The Colgate Scene
March 2004

Civil War photos provide history lesson
How images ended up at Colgate remains a mystery
 

The origin of 50 Civil War photographs at Colgate's Case Library has been put in sharper focus through the efforts of Carl Peterson, the university's archivist.

While much remains unknown about the original images, most taken in 1864, one thing is now clear: they were taken by Andrew J. Russell, who grew up in Nunda, N.Y., about 50 miles south of Rochester.

Peterson had been uncertain as to who had taken the photos, and many images from that period have been attributed, sometimes wrongly, to celebrated photographer Matthew Brady and his associates.

Russell was originally a painter who also taught penmanship in the Nunda public schools, according to Nineteenth-Century Photography: An Annotated Bibliography 1839-1879. He went to New York City to open a painting studio, and it was there that he took up photography as a means to assist in his artwork.

In 1862, he enlisted and became an officer in the 141st New York Volunteers in the Union Army of the Potomac. He was given a special assignment to Gen. Herman Haupt's U.S. Military Railroad Construction Corps, which played a key role in moving the Union Army through the Virginia area, according to the book Russell's Civil War Photographs.

Photographer Andrew J. Russell's main task was to photograph construction projects such as this railroad bridge spanning Bull Run Creek near Manassas, Va., circa 1864. [Enlarge]

Russell's main task was to take photos of various construction projects, especially rail lines and bridges. But Russell also photographed key battles such as those at Fredericksburg and Petersburg, and he captured the burial of fallen soldiers after the battles of the Wilderness and Spotsylvania Court House.

He photographed the ruins of Richmond, the capital of the Confederacy from May 1861 to April 1865. Confederate officials had ordered the burning of warehouses and supplies as their troops pulled out. Days later, while Richmond still smoldered, Gen. Robert E. Lee would surrender to Gen. Ulysses S. Grant at Appomattox.

A view of an encampment of the Union Army of the Potomac at an unidentified location in 1863 or 1864. [Enlarge]

Russell's work was highly valued by those in Washington, D.C., not only for providing updates on the construction projects and historical records, but because of the artistic quality of the photographs. Russell's Civil War Photographs notes that many of his pictures were published in special volumes and presented to important foreign dignitaries.

The Colgate collection includes many interesting images, including a photo of property in Arlington, Va., seized from Lee; an image of unburied soldiers' remains at Bull Run; and a photo of Russian sailors aboard their warship, which Peterson speculates was taken during a ceremonial visit.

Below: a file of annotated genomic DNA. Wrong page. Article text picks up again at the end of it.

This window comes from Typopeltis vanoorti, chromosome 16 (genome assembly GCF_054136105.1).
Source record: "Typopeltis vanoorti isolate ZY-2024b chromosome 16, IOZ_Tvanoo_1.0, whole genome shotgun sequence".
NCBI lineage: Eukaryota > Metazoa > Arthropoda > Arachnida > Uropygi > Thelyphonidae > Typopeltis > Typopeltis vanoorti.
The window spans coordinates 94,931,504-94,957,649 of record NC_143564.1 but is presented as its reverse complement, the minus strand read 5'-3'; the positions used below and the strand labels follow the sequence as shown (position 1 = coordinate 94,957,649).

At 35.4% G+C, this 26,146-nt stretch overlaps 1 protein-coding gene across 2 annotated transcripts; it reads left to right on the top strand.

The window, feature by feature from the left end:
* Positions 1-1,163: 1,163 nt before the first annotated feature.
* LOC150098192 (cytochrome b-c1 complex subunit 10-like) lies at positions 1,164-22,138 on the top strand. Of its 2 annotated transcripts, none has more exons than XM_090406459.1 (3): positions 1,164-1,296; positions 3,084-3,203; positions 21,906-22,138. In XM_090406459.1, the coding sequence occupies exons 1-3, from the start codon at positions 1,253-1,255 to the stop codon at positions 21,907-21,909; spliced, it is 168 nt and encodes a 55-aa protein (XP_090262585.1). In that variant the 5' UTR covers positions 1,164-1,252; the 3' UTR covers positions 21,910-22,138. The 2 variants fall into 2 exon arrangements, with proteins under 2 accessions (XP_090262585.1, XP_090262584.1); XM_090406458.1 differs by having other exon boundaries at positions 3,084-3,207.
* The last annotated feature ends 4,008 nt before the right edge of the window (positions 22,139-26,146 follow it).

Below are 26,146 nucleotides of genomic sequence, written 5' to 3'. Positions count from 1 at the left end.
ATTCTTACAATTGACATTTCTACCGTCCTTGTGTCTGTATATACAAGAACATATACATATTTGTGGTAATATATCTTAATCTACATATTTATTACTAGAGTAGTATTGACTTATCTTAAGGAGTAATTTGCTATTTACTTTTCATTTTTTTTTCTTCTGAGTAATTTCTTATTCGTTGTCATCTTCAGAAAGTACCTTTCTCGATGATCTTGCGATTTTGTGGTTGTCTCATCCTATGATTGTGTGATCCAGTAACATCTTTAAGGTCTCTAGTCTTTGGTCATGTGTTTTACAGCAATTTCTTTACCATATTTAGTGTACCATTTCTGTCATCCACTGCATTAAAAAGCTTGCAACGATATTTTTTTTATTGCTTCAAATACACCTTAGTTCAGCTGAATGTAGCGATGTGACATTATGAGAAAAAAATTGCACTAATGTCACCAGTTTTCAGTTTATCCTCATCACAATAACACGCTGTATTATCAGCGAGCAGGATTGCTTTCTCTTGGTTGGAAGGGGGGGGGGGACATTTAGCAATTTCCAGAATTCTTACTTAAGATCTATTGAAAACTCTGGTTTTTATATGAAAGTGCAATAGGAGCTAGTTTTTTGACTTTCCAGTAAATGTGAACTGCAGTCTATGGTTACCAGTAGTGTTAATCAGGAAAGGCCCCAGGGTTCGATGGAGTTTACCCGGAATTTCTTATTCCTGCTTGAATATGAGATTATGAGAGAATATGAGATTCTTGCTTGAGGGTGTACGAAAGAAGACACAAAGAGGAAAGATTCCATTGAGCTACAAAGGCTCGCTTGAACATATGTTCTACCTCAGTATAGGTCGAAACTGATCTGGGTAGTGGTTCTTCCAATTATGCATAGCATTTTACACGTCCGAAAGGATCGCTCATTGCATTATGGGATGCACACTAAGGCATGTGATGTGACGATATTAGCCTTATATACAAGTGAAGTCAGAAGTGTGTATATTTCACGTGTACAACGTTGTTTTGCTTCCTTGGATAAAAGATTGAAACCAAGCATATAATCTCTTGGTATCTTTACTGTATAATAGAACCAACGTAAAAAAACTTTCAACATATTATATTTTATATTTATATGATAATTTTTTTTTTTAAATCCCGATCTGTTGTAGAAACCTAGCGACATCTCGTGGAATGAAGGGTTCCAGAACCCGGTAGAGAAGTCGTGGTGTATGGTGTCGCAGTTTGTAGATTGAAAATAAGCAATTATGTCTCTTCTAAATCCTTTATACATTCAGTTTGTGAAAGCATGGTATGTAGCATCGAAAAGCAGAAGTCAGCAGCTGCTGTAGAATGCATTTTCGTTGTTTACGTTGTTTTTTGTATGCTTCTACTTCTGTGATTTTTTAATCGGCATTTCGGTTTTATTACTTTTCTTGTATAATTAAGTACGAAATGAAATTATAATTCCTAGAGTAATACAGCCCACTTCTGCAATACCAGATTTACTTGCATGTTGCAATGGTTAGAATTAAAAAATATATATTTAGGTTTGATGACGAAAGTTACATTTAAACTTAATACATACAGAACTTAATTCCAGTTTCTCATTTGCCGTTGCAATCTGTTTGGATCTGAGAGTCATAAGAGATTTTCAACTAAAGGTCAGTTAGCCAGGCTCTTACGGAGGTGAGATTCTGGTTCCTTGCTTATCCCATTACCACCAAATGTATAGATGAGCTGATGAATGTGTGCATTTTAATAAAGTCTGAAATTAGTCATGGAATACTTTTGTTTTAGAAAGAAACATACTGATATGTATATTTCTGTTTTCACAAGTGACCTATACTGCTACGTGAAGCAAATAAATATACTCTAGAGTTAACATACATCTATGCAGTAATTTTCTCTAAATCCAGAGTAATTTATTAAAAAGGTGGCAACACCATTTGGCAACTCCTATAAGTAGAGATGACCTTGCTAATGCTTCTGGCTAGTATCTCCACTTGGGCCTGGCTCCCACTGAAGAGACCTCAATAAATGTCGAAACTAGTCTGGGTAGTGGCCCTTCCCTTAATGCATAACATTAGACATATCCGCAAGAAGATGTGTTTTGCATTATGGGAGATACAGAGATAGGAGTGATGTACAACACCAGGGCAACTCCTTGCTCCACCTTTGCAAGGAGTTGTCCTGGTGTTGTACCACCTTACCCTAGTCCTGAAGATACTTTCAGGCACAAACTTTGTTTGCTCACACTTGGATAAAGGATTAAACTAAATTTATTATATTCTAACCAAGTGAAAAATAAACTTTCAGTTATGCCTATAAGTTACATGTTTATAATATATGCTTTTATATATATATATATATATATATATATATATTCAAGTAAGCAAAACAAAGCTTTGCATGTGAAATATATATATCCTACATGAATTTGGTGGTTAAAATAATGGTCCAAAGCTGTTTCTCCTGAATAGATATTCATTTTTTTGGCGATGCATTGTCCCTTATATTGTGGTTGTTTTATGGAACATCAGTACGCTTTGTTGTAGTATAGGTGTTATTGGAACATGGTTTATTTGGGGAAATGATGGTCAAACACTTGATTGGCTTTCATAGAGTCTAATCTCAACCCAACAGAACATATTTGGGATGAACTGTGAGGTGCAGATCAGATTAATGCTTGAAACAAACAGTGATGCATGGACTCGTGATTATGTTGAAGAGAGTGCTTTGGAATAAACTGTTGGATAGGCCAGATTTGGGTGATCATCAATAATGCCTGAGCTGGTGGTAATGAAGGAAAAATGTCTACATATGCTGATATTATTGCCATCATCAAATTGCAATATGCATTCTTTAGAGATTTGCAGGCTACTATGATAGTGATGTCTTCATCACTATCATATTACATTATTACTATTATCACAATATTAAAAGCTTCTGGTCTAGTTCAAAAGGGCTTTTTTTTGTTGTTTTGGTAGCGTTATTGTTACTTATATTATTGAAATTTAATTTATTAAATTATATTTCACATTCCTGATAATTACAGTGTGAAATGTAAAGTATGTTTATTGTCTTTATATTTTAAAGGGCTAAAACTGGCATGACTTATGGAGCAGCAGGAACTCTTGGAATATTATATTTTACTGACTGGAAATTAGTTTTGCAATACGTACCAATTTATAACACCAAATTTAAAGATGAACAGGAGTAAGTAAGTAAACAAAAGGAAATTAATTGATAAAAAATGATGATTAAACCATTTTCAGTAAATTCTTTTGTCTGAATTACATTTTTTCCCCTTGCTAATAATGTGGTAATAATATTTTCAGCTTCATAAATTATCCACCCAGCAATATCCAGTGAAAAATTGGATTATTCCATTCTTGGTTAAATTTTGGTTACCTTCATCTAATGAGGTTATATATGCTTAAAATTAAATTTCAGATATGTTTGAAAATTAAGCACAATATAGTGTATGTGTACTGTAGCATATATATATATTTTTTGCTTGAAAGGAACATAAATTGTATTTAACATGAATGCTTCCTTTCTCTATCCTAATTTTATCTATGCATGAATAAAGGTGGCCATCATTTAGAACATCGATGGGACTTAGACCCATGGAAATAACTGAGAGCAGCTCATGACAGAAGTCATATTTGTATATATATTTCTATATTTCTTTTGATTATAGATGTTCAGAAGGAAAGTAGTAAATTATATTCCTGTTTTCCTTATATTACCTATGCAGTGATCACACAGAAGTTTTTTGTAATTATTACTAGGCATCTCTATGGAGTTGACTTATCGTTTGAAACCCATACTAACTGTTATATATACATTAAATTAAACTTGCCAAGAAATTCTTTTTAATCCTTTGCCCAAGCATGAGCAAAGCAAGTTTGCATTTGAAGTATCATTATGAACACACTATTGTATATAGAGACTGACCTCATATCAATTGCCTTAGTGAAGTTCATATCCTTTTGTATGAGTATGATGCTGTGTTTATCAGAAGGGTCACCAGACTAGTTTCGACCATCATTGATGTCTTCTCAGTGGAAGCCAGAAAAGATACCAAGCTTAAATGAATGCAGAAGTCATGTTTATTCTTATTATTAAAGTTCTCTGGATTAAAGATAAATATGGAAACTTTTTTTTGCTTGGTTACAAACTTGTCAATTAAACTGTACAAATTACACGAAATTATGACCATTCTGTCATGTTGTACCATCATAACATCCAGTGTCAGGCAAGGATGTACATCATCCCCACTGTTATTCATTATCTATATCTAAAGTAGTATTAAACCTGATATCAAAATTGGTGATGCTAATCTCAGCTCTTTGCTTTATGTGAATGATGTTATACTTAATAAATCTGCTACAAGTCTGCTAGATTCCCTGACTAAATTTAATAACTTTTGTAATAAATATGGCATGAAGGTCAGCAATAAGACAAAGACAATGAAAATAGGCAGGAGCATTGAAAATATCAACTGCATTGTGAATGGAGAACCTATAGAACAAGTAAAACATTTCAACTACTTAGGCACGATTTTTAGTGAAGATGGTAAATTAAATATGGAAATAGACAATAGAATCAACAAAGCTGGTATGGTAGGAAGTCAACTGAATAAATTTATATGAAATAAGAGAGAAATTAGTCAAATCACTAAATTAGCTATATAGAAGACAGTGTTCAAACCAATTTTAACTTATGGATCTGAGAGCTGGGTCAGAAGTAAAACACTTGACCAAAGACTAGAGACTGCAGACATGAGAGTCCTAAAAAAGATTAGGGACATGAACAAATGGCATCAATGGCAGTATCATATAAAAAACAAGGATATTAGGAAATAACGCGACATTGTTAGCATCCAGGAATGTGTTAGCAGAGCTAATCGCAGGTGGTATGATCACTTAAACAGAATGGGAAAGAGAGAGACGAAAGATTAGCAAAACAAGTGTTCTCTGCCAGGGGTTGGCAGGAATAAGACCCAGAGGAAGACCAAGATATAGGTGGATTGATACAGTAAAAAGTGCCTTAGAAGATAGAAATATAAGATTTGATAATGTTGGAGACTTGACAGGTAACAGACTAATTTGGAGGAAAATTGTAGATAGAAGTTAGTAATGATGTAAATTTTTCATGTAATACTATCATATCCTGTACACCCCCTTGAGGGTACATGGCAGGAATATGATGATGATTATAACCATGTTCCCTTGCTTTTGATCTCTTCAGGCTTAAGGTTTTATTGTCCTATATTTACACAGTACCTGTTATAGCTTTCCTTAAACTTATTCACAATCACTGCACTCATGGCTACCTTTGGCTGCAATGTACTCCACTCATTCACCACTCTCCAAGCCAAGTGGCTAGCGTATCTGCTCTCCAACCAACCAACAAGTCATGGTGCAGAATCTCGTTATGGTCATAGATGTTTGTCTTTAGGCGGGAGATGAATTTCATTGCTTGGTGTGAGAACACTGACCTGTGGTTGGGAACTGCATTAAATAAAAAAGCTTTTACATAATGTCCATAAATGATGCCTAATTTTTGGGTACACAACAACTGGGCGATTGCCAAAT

How did the photographs end up at Colgate? Peterson still doesn't know; neither does Melissa McAfee, his predecessor at the library. He is hoping that someone from the Colgate community might come forward with some information.

Crew members of an unidentified warship of the imperial Russian navy that visited the United States sometime between 1861 and 1865.

Two years ago, Peterson encapsulated the large, folio-sized photos to make it safer for students and researchers to handle them. His curiosity over who had taken them was piqued, however, so he sent photocopies of the images to the Library of Congress, which in turn forwarded them to the Alexandria (Va.) Historical Society.

After about six months, he heard back that experts there were able to confirm that the photos were taken by Russell, not Brady or anyone else.

"It was nice to pin that down," said Peterson.

An exhaustive article in the Virginia Magazine of History and Biography last year provided further evidence that Brady had somehow stolen Russell's thunder.

These visitors to the Bull Run battlefield, the scene of Confederate victories in 1861 and 1862, were most likely searching for the remains and effects of loved ones killed in combat. [Enlarge]

After the war, in 1868, Russell became the photographer for the Union Pacific Railroad, documenting that railroad's portion of the building of the transcontinental railroad, which linked the west and east coasts.

Russell would make three trips -- one in 1868 and two in 1869 -- with the railroad to capture images of the mammoth project. He took several famous photos of the joining of the Union Pacific and Central Pacific railroads at Promontory Point, Utah, on May 10, 1869.

As for the Colgate photos, now attributed to Russell, Peterson hopes they will provide another talking point for Civil War buffs and others. They are in good condition, Peterson notes, and they are available for viewing in the special collections area of Case Library on the Colgate campus.

Learn more about the special collections section of Case Library at http://exlibris.colgate.edu/services/departments/speccoll/.

Tim O'Keeffe is the web writer/editor in the Colgate Office of Communications and Public Relations.

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